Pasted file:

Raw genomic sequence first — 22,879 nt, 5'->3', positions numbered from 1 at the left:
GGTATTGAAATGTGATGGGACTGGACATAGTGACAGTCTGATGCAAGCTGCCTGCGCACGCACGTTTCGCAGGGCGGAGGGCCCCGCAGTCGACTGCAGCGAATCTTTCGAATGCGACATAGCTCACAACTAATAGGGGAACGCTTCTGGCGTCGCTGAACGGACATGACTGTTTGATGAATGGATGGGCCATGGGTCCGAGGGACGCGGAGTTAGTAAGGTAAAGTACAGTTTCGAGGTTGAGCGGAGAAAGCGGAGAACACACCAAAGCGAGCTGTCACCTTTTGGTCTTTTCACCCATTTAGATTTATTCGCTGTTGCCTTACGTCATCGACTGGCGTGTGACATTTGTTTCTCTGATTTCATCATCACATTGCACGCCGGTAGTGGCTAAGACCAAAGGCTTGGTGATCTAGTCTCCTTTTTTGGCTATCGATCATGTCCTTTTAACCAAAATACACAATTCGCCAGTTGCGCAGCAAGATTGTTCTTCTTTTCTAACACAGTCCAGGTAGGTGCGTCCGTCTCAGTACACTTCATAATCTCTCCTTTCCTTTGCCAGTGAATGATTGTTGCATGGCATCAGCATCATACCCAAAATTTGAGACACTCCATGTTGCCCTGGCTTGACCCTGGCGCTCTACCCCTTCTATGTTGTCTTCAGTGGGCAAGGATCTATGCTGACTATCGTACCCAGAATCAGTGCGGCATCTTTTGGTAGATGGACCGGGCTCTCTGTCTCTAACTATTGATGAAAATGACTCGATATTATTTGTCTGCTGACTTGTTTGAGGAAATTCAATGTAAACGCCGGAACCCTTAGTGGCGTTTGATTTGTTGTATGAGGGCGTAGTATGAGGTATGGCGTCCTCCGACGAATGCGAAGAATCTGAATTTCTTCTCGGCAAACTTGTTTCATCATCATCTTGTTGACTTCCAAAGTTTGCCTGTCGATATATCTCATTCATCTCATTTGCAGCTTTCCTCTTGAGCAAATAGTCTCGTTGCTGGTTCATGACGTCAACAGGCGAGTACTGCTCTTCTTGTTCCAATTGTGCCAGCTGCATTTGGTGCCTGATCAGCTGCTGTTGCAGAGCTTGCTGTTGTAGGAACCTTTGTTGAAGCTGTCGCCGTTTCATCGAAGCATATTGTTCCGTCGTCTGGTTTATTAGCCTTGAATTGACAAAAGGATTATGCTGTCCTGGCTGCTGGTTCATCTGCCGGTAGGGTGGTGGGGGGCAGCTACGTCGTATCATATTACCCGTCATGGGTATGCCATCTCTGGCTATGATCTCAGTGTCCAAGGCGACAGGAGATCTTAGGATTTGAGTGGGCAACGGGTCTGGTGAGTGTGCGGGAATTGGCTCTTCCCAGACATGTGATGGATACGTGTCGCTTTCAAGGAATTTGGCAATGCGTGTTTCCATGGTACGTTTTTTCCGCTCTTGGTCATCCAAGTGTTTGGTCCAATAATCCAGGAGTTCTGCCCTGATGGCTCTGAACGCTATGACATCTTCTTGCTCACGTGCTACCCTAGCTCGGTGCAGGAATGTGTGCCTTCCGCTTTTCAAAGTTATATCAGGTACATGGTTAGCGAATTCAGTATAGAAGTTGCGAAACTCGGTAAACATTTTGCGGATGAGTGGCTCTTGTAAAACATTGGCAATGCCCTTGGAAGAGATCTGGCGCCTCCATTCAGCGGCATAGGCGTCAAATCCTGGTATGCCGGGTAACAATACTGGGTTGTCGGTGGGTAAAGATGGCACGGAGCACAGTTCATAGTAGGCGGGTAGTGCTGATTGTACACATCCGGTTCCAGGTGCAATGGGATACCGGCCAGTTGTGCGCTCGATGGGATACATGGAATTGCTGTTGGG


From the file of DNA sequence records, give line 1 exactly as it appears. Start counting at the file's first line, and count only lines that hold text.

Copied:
Raw genomic sequence first — 22,879 nt, 5'->3', positions numbered from 1 at the left: